From Suunto to another brand, and back to Suunto. My experience :)
I’m a runner and trail runner (just a passionate amateur) and had always been a Suunto fans.
I used Ambit 2, Ambit 3 Peak, Suunto Spartan and Suunto 9 baro… then a year ago or so I was attracted by a new premium outdoor gps of an American brand (guess who?) for a few of great features:
- 60 hours battery at best GPS
- Long time battery in smartwatch fitness mode, 21 days
- Cartographic maps
- Pulse Ox reader
Despite these great features, after 1 year I was really unhappy with the brand and the product, for some critical items (at least for me):
- Firmware unstable and continuously update… looks like they use the users as beta testers. While to some degrees it’s nice involving passionate beta testers if they want… on the other side a company must provide usable products since the launch, and not developing the product once on the market. If I buy a product I want it usable with all the features in, and not waiting that these are fixed along.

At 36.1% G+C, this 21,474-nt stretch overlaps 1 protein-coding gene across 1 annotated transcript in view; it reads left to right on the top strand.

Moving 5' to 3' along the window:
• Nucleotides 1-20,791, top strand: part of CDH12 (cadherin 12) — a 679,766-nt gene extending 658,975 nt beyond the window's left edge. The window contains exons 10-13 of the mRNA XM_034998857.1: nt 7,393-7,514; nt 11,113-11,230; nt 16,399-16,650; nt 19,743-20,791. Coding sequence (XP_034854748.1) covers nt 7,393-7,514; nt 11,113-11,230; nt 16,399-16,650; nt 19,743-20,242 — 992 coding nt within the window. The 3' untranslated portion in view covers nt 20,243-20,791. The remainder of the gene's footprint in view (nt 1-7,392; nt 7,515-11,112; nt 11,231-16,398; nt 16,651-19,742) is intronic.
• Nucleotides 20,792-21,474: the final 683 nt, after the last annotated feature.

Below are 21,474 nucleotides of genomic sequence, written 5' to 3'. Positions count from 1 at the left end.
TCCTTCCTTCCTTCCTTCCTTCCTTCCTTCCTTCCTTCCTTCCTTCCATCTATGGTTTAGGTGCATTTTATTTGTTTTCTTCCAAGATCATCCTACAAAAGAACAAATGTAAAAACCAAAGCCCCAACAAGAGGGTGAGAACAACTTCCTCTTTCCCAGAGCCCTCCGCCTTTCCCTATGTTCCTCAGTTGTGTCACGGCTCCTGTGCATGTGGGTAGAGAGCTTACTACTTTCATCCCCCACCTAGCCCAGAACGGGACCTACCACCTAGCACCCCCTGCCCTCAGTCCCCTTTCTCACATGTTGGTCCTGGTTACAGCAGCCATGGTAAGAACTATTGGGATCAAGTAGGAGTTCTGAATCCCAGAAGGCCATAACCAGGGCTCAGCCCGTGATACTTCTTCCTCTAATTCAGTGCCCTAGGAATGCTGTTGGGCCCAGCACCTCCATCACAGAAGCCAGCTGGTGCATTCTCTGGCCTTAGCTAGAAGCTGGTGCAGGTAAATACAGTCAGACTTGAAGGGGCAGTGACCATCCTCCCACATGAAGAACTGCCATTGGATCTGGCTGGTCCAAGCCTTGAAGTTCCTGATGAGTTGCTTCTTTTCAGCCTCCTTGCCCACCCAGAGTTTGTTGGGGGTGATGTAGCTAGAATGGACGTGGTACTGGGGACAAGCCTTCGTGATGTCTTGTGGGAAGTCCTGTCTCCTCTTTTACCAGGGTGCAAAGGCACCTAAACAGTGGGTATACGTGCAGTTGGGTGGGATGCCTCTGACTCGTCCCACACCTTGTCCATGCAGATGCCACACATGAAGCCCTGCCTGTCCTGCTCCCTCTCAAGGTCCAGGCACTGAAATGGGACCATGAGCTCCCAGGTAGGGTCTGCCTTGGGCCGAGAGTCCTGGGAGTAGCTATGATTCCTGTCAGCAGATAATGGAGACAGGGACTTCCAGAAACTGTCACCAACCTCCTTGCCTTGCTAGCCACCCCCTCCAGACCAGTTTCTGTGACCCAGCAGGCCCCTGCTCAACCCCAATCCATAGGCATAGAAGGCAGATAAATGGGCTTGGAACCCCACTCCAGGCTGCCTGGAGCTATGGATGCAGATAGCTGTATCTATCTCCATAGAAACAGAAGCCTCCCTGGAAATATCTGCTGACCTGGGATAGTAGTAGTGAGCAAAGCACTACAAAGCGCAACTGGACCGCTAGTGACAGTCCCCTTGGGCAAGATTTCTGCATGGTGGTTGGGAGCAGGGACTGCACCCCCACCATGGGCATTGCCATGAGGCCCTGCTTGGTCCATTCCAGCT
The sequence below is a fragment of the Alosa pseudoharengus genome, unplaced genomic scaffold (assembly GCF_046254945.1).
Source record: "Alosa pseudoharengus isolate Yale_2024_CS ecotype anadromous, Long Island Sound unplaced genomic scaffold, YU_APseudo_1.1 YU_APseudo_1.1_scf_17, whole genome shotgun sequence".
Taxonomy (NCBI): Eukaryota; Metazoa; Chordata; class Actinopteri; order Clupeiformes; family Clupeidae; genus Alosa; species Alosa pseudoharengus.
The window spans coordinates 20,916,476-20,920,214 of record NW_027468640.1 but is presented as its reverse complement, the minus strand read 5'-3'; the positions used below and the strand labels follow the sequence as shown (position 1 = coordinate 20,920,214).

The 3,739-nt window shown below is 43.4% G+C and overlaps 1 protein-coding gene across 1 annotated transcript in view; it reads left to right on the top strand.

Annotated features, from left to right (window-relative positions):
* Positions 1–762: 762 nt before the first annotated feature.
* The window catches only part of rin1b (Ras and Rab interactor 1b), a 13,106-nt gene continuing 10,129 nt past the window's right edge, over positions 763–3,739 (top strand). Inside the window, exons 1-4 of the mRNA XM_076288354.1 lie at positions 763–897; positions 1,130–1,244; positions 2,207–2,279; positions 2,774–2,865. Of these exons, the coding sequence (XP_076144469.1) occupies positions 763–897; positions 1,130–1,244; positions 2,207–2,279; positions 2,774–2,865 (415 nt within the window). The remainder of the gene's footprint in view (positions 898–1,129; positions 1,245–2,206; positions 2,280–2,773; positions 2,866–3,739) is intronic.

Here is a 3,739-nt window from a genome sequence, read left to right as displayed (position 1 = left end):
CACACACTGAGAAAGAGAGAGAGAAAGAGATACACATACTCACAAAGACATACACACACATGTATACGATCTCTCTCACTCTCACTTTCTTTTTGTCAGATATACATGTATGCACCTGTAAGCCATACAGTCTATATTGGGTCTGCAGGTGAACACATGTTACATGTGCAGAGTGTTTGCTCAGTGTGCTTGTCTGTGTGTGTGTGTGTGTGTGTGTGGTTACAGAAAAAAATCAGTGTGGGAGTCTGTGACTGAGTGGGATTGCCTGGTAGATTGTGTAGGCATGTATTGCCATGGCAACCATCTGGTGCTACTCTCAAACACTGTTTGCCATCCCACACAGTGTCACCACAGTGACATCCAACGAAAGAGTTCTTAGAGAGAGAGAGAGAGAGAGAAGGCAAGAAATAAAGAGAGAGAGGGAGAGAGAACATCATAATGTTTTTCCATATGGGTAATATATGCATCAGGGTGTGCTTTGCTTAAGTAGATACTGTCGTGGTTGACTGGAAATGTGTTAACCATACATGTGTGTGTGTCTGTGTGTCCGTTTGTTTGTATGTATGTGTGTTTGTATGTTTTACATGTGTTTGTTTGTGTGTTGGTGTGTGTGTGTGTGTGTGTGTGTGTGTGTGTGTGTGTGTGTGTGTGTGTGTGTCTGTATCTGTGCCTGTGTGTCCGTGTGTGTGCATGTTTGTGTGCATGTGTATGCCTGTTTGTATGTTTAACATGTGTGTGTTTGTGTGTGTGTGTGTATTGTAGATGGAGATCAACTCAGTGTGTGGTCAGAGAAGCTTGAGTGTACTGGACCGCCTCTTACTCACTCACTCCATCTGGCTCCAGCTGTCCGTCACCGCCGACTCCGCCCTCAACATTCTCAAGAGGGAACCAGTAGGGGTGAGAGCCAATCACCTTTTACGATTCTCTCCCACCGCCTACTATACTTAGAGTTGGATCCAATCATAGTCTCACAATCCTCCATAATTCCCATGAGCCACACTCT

- I experienced an high degrees of new features released, with instead few attention to the reliability of the basic ones… I don’t pay a premium price for a dog tracker or hearing music on Spotify while the altitude gain was completely wrong! Every new app released is strongly appreciated naturally, but only if the existing ones are working correctly and not affected! (looks like the concept of regression tests is not clear there )
- Bad an complex UI… I am an IT engineer but had difficulties to use it
On the end, I got a rid of the swatch for the completely unreliable altitude quote gain (I had hundreds of meters elevation on flat run) that in one year they were not able to fix, although I sent them a great analysis of the problem and the root causes…